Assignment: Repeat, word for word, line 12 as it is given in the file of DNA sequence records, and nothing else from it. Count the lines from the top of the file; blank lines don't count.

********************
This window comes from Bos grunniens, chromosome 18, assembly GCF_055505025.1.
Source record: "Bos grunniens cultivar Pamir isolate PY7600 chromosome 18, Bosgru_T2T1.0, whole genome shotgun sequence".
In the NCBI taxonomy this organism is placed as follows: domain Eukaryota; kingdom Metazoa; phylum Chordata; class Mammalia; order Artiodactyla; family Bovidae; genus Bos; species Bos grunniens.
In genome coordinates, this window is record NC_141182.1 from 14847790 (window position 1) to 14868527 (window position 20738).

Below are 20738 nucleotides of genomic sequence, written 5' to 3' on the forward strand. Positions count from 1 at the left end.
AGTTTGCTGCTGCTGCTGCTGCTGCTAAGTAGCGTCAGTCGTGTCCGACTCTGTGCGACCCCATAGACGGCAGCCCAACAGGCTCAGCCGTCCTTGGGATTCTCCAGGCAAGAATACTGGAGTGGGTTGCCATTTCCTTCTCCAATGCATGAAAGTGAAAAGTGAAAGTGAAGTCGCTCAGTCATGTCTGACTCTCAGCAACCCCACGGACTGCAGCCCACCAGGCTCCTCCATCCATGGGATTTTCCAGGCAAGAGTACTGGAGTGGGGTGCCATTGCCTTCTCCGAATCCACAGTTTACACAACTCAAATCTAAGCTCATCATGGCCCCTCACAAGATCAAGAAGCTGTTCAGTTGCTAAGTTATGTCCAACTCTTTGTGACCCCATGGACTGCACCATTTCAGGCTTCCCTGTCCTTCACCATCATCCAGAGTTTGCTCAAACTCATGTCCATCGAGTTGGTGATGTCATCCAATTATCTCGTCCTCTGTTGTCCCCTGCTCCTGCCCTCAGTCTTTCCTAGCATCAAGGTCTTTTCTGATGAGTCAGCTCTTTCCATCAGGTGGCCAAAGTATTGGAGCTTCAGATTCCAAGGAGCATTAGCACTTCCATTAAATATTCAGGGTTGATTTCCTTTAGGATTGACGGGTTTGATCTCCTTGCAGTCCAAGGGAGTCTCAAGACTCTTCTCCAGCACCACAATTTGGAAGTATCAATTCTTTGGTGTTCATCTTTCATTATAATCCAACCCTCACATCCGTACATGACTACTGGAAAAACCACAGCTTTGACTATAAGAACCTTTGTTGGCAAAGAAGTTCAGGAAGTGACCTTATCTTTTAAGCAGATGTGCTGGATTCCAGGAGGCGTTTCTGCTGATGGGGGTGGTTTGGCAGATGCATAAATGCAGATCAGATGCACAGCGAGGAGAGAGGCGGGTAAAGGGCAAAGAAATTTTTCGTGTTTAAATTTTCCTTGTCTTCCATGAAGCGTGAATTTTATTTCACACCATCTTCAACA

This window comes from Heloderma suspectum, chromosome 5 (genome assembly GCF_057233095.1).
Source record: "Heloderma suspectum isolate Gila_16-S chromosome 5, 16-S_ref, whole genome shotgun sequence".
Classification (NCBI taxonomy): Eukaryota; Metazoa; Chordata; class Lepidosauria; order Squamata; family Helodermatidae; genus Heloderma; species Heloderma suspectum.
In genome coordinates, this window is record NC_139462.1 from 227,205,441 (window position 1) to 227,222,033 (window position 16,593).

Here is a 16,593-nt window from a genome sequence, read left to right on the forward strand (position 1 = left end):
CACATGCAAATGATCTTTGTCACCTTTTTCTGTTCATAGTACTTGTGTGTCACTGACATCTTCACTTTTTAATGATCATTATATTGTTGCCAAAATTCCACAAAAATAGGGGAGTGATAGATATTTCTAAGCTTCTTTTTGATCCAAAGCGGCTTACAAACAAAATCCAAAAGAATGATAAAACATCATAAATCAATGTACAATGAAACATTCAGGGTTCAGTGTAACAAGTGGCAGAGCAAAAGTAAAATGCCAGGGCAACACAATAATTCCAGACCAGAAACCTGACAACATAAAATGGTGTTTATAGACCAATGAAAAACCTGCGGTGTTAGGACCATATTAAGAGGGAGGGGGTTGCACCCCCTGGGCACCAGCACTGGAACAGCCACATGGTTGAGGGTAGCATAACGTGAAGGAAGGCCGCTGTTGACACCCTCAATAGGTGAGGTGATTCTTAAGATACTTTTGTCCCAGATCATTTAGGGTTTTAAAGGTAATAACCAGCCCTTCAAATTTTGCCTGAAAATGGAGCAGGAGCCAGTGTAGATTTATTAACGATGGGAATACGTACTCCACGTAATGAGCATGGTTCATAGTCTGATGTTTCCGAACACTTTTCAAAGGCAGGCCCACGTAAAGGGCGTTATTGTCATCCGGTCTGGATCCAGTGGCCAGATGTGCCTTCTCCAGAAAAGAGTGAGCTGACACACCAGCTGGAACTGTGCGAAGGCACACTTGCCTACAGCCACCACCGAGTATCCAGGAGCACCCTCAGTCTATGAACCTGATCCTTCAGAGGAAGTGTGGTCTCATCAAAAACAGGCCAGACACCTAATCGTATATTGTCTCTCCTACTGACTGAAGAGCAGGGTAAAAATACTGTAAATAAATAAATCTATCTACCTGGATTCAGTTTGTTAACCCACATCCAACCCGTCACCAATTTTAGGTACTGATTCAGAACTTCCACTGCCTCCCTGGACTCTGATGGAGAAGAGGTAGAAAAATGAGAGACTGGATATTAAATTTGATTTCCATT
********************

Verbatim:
CACATGCAAATGATCTTTGTCACCTTTTTCTGTTCATAGTACTTGTGTGTCACTGACATCTTCACTTTTTAATGATCATTATATTGTTGCCAAAATTCCACAAAAATAGGGGAGTGATAGATATTTCTAAGCTTCTTTTTGATCCAAAGCGGCTTACAAACAAAATCCAAAAGAATGATAAAACATCATAAATCAATGTACAATGAAACATTCAGGGTTCAGTGTAACAAGTGGCAGAGCAAAAGTAAAATGCCAGGGCAACACAATAATTCCAGACCAGAAACCTGACAACATAAAATGGTGTTTATAGACCAATGAAAAACCTGCGGTGTTAGGACCATATTAAGAGGGAGGGGGTTGCACCCCCTGGGCACCAGCACTGGAACAGCCACATGGTTGAGGGTAGCATAACGTGAAGGAAGGCCGCTGTTGACACCCTCAATAGGTGAGGTGATTCTTAAGATACTTTTGTCCCAGATCATTTAGGGTTTTAAAGGTAATAACCAGCCCTTCAAATTTTGCCTGAAAATGGAGCAGGAGCCAGTGTAGATTTATTAACGATGGGAATACGTACTCCACGTAATGAGCATGGTTCATAGTCTGATGTTTCCGAACACTTTTCAAAGGCAGGCCCACGTAAAGGGCGTTATTGTCATCCGGTCTGGATCCAGTGGCCAGATGTGCCTTCTCCAGAAAAGAGTGAGCTGACACACCAGCTGGAACTGTGCGAAGGCACACTTGCCTACAGCCACCACCGAGTATCCAGGAGCACCCTCAGTCTATGAACCTGATCCTTCAGAGGAAGTGTGGTCTCATCAAAAACAGGCCAGACACCTAATCGTATATTGTCTCTCCTACTGACTGAAGAGCAGGGTAAAAATACTGTAAATAAATAAATCTATCTACCTGGATTCAGTTTGTTAACCCACATCCAACCCGTCACCAATTTTAGGTACTGATTCAGAACTTCCACTGCCTCCCTGGACTCTGATGGAGAAGAGGTAGAAAAATGAGAGACTGGATATTAAATTTGATTTCCATT